Three of the most personal songs are “Institutionalized”, “Complexion” and “The Blacker The Berry”, verbalizing Kendrick’s frustration of him, representative for black America, being marginalized, suppressed and segregated in a society where racism is experienced firsthand.

“Institutionalized” starts off with a smooth, soulful, stripped down piano-heavy instrumentation to emerge into a deep kick-driven beat after a radical change of rhythm. Besides the beat change also Kendrick varies his flow and intonation immensely throughout the song. In the beginning his voice appears as if he was hounded, with a pitched, choppy style shifting to a soft-whispery verse and alternating in between. And as if the listener is not confused enough,obscure screams and flute playings in between throw the listener out off track repeatedly. Convoyed by the chant of neo-soul singer Bilal and a bridge by Snoop Dogg, Kendrick discusses how he is indoctrinated by his under-privileged area of  upbringing, namely Compton, Los Angeles, underlined by his phrase “I’m trapped inside the ghetto and I ain’t proud to admit it /Institutionalized, I keep runnin’ back for a visit”.

“Complexion” intends to express unity and brotherly love – irrelevant of skin color, ethnicity or cultural background. For Kendrick slavery is still prevalent subtlety in people’s minds. It is just being transferred into 2015 problems of unequal opportunities, class mentality and isolation. The aim of the song is to empower his peers by minimizing the relevance of skin color and underlining the importance of believe in what is inside of you, articulated by the metaphor “Dark as the midnight hour, I’m bright as the mornin’ sun”. The appearance of the jazz pianist Robert Glasper refines the song with his trademark sound of a piano-driven chill-out tune that has a dreamy vibe to it. As a featuring artist Rapsody drops a verse reviewing the issue of racism out of her personal view. In contrast to the soft and mellow “Complexion, “The Blacker The Berry” is the most aggressive, emotionally charged song and directly targeted at everyone showing narrow-mindedness against black people. Kendrick puts across very clearly what he still seems to experience by saying “You hate me, don’t you? / You hate my people, your plan is to terminate my culture”. It’s the voice of a black man, who is seeking for acceptance, inner peace and up to fight for his rights. The hook, appearing self-loving in the first place, is being reversed in its last line “The blacker the berry, the bigger I shoot” which refers to the high rates of black-on-black crime in the United States. “The Blacker The Berry” is full of self-doubts against himself and his own culture, acting as a counterpart to “I” which glorifies it in contrast.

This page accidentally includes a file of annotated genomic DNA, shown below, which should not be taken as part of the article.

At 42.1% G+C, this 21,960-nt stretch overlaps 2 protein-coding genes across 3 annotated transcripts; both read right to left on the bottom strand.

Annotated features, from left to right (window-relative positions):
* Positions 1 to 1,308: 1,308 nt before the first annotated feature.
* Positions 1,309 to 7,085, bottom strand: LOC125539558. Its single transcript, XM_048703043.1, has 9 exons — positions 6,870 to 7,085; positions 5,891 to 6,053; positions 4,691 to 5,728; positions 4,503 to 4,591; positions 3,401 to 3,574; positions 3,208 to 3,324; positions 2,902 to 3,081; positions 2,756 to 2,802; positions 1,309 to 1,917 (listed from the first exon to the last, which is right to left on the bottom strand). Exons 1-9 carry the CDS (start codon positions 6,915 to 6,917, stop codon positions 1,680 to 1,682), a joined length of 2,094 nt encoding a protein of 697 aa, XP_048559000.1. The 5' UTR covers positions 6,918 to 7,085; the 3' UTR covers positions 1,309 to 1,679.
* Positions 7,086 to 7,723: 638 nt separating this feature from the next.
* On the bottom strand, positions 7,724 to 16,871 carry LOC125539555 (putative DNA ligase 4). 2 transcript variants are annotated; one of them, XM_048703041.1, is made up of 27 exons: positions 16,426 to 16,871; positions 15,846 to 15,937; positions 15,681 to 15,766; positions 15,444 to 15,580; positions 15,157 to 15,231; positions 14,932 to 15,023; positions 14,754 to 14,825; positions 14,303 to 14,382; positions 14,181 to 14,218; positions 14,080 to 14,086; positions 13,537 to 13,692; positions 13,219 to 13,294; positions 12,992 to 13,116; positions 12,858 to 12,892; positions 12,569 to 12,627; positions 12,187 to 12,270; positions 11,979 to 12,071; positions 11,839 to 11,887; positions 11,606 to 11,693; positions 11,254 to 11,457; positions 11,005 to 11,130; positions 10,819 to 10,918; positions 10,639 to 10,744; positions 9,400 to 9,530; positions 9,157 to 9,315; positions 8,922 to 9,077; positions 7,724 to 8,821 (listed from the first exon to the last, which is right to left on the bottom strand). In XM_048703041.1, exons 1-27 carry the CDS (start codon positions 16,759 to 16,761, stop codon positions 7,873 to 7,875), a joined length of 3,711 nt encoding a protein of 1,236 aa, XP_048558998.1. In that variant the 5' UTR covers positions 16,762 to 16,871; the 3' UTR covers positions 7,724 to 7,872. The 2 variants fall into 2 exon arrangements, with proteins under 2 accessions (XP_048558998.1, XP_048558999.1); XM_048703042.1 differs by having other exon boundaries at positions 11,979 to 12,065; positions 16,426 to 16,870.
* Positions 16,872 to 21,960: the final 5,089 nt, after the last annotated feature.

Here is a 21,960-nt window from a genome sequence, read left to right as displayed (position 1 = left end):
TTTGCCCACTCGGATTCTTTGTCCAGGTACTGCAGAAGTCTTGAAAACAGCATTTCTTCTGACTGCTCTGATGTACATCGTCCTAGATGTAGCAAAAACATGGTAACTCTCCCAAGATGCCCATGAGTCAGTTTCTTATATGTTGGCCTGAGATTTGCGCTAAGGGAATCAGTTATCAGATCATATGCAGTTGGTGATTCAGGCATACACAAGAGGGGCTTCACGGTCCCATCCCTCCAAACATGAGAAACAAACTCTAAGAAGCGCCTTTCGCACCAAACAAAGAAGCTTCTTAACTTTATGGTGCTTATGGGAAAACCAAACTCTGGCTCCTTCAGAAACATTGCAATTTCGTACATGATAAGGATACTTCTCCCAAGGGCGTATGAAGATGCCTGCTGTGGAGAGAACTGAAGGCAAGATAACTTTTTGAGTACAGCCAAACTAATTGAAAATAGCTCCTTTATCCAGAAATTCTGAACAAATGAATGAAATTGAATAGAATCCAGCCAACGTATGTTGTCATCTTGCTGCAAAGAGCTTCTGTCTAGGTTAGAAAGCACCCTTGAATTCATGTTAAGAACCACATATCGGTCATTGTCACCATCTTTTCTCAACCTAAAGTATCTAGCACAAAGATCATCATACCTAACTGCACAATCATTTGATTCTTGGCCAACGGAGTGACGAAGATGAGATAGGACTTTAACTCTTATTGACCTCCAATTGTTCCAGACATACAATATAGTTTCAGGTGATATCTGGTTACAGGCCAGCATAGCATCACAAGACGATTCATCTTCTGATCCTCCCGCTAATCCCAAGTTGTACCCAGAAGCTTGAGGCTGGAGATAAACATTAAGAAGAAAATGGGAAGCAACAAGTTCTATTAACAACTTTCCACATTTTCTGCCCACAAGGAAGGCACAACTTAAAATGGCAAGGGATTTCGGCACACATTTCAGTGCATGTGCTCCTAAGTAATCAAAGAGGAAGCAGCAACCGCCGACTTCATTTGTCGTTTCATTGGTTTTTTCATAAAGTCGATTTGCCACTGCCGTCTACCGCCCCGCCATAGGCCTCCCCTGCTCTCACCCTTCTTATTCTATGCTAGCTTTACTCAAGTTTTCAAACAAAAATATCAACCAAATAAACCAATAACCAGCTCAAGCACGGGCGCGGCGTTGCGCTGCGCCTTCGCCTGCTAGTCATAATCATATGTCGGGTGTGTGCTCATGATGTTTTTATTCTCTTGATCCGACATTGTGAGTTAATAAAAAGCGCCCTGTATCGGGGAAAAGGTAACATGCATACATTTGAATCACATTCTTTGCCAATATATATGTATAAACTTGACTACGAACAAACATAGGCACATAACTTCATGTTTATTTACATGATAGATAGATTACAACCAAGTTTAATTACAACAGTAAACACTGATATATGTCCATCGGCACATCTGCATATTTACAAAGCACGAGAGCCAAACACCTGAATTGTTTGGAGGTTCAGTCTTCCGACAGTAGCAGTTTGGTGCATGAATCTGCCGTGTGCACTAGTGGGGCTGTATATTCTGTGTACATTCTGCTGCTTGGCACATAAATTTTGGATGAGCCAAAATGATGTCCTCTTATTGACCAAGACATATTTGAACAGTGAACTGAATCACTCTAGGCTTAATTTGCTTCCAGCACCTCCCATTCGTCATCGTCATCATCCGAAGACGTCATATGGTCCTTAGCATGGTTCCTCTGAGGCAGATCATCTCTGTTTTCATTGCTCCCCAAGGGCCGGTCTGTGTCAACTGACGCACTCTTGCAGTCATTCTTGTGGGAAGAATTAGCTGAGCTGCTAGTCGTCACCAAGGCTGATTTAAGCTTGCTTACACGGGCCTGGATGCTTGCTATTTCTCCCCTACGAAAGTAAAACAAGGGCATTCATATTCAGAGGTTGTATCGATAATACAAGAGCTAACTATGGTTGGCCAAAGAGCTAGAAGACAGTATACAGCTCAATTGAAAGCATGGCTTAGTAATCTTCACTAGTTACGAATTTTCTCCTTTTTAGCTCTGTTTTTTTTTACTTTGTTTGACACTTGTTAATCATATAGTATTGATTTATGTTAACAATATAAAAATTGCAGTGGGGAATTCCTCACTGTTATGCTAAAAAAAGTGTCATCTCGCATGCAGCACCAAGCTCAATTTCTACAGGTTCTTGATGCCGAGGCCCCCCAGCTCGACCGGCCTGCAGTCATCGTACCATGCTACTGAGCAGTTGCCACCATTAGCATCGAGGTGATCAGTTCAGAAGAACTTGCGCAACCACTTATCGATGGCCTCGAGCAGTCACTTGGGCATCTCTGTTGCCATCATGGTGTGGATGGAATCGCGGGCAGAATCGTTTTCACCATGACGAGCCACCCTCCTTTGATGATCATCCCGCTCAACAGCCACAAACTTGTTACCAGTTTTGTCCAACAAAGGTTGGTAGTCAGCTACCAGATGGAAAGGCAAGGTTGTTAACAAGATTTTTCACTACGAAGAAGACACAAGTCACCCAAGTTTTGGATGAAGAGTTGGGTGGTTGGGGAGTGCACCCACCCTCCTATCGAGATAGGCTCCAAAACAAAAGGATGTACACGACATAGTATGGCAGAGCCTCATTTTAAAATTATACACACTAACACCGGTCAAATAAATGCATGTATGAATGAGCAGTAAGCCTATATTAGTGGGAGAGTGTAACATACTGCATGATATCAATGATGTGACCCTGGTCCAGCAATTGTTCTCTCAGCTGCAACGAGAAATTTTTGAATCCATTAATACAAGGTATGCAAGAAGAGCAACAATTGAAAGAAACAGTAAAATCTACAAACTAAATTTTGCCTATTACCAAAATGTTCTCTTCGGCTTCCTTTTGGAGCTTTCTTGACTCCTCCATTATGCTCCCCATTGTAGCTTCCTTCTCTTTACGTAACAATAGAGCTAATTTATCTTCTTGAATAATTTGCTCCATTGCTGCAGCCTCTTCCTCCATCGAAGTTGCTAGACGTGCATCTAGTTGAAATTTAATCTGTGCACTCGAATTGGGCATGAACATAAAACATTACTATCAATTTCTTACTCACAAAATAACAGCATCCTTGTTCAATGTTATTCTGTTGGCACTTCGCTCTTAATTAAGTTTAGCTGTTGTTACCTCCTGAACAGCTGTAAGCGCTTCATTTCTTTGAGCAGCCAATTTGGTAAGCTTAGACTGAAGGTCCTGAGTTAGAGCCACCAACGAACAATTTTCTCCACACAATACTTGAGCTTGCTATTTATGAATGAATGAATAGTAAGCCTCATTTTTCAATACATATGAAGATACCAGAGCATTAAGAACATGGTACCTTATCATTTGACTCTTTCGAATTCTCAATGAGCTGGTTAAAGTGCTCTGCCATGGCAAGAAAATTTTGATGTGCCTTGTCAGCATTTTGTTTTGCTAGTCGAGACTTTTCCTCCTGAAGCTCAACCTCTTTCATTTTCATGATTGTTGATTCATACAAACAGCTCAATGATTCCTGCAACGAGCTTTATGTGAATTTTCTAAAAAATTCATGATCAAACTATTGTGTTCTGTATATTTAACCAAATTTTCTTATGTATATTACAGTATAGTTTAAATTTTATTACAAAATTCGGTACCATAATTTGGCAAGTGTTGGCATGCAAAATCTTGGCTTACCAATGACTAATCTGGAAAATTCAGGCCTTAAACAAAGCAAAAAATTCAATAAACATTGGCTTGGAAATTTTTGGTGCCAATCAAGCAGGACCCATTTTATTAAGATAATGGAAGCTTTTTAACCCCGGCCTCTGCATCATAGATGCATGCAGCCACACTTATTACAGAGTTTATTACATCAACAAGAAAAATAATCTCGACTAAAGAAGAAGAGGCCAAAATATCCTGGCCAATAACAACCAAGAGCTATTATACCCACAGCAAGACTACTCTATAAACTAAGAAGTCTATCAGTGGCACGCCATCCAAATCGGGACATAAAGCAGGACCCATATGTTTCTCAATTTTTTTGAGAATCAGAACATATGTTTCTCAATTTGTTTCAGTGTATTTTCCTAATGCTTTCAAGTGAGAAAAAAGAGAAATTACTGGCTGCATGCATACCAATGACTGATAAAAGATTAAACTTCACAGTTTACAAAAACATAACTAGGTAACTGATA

Ordinarily hypes lead to an averse and anti-cyclical reaction by music journalists. With Kendrick it is very different. He is apparently an artist every lover of (rap) music can agree on. Maybe because this album is unconventional, well-crafted, versatile and scandalizing all in one, or because Kendrick is incredibly reflected, emotional, socio-critical and brutally honest on the album scrutinizing his whole existence by thematizing sensible but current topics such as racism, materialism and classism. Something very special about Kendrick’s album is that it is musically demanding and every song deserves its dignified listen to appreciate every little musical element and lyrical twist that Kendrick has put together with so much attention to detail. “To Pimp A Butterfly” is an intricate concept album telling us the story of Kendrick Lamar, his current state of mind and what struggles he goes through as a role model, man of color and culturally empathic observer. With this album Kendrick Lamar is the spokesperson for a whole generation of African-Americans. A generation of unequally treated wishing to be free as a butterfly.